‘Vassar plague’ spreads on campus

Many students have come down with the “Vassar plague.” Baldwin officials say it is just a common cold, and that the amount of sick students this year is not anomalously high. Courtesy of Vassar College

With the picturesque autumn leaves turning red and yellow, fluttering onto Vassar’s quad, the annual change in the season brings cough drops and tissues alongside foliage and apple picking. In addition to the sound of intellectually stimulating conversations promised by Admissions ring the sounds of raspy voices and hacking coughs. It is not uncommon for viruses or illnesses to spread quickly across Vassar; sleep-deprived college kids living in close quarters is a recipe for germs to become epidemics.

Yet, according to Chloe Kellner ’22, it seems like this particular sickness going around has taken more victims than other colds she has seen at Vassar. “Everyone on my floor is either sick or getting sick,” she told me. “I had a sinus headache and a sore throat for three weeks,” she elaborated. Maria Ziaja ’22 echoed Kellner’s sentiments, describing her current state—fatigue with a persistent cough—as “certainly a popular condition” around campus. Sulekh Fernando-Peiris ’22 additionally noticed many students absent from classes and heard of professors canceling class due to being sick themselves. “I’ve definitely been feeling under the weather,” he added.

While it may seem to students and professors that the entire campus is sick, for Health Services at Baldwin House, it is business as usual. Nursing Coordinator Bridget Romani assured me that common colds often spread around this time of year, and that nothing that Health Services has treated would suggest that this year is worse than any other. She added that the number of sick students coming to Baldwin is standard. Surprisingly, Romani shared that there “hasn’t been one case of the flu” at Health Services this year.

If this isn’t the notorious flu, then what has been going around? The symptoms students are reporting—sore throats, runny noses, fatigue and occasionally fevers—are usually a form of the common cold, according to Romani. “In some cases, a common cold can lead to bronchitis, which may cause a fever,” she explained. Bleu Chambers ’22, whom Health Services diagnosed with bronchitis, described having a sore throat, cough and headache for four weeks. He says he feels better since going on the antibiotics Health Services prescribed him, but still has a constant cough.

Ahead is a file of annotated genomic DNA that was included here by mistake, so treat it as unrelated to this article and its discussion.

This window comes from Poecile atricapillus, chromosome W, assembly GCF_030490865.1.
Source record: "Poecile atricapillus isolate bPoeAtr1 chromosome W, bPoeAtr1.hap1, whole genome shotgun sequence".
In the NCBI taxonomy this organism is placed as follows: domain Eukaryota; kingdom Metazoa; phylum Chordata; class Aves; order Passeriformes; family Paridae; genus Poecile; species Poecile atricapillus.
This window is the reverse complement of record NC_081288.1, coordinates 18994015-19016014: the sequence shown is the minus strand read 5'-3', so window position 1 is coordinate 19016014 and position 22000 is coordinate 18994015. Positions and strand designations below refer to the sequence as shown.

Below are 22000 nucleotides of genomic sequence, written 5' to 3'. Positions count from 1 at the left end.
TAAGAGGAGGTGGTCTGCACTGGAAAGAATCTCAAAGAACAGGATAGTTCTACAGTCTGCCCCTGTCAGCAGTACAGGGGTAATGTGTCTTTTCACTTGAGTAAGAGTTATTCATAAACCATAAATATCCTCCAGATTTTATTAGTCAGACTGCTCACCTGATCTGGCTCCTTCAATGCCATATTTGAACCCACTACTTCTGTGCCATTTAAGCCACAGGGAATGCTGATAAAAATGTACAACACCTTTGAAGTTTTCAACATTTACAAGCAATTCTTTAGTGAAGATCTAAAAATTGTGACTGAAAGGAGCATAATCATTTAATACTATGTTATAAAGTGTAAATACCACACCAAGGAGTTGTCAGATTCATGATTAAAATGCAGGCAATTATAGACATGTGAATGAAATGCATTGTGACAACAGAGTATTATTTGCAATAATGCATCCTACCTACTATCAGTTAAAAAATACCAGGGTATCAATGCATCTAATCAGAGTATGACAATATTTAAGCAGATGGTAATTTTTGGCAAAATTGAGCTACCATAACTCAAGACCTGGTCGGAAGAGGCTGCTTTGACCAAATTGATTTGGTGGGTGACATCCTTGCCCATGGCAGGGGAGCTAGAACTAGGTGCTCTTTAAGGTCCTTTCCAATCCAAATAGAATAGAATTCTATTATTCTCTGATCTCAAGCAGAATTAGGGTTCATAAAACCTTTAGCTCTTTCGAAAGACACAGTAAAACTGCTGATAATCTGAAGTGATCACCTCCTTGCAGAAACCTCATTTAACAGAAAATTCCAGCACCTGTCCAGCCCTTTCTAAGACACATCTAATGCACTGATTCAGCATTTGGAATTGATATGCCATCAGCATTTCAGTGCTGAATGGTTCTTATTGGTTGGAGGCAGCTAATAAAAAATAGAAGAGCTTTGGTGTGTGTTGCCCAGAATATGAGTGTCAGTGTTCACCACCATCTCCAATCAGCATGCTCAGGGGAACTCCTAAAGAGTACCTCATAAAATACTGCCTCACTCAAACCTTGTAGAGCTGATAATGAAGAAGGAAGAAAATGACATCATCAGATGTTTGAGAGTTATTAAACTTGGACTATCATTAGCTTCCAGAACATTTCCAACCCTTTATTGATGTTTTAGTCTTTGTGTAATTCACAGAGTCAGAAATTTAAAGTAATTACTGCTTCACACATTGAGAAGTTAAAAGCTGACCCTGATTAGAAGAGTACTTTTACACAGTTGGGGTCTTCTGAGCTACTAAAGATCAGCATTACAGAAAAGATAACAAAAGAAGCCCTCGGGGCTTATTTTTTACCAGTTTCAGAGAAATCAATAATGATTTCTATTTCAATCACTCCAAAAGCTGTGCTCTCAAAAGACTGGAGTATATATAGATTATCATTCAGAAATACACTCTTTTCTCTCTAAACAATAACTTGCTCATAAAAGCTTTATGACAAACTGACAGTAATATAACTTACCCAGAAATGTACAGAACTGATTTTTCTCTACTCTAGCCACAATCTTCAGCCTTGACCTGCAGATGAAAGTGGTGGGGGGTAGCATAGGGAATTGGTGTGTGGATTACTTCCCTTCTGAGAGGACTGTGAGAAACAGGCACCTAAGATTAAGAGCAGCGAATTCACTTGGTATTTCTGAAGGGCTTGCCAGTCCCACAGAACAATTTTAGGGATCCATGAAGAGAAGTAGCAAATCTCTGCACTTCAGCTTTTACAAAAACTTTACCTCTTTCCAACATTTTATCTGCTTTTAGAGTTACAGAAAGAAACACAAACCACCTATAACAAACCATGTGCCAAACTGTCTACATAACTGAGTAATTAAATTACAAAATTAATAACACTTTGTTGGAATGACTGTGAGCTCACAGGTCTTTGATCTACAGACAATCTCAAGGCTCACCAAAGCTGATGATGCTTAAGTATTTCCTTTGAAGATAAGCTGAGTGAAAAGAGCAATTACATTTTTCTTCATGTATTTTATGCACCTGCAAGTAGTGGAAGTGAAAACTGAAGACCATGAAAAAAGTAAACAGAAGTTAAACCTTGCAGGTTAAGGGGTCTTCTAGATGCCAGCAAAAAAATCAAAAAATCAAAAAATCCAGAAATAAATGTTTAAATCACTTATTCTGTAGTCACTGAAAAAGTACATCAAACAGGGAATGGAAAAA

One reason Baldwin Hall may not seem particularly alarmed by the current illness going around is that many students do not seek out Health Services when they experience symptoms of the common cold. Kellner, Ziaja and Fernando-Peiris all opted to rest in their dorm rooms instead of visiting Baldwin. Kellner didn’t see the point of visiting Health Services with a cold when “there is nothing they could give me that I couldn’t just get myself.”

When asked why she didn’t go to Baldwin, Ziaja concurred: “Whenever I’ve gone to Baldwin they always snake me and send me some wack bill that takes months to resolve. It’s always like ten phone calls and ten trips to financial services…it’s ridiculous.” Chambers described his experiences with Health Services as fine.

In most cases, it seems what is going around campus will resolve itself without a trip to Baldwin, even if this illness is annoying and persistent. Kellner said her key tip on avoiding and getting rid of colds is to put garlic cloves in her tea.

Romani’s advice to students? “Washing your hands is huge.” While washing hands after using the bathroom and before meals would hopefully be common sense, Romani cited the lack of hand washing as the biggest reason that illness spreads around campus. She emphasized that while students are doing their daily activities, they are frequently encountering high-contact surfaces, hosting thousands of different germs on them. In addition to preventing the common cold, she also mentioned that washing your hands is the biggest way to prevent the spread of another notorious college campus plague: gastroenteritis.

Romani also recommended that students rest and get enough sleep, which supports immune system health. This is something many college students struggle with. Between class, homework, extracurriculars and social life, securing a full eight hours of sleep is often what is sacrificed first. Yet, Romani emphasized that if you’re trying to stay healthy, sleep is one of the most crucial factors. While no method is foolproof, washing your hands and getting enough sleep will help you avoid feeling sick. Maybe incorporate some garlic cloves while you’re at it.

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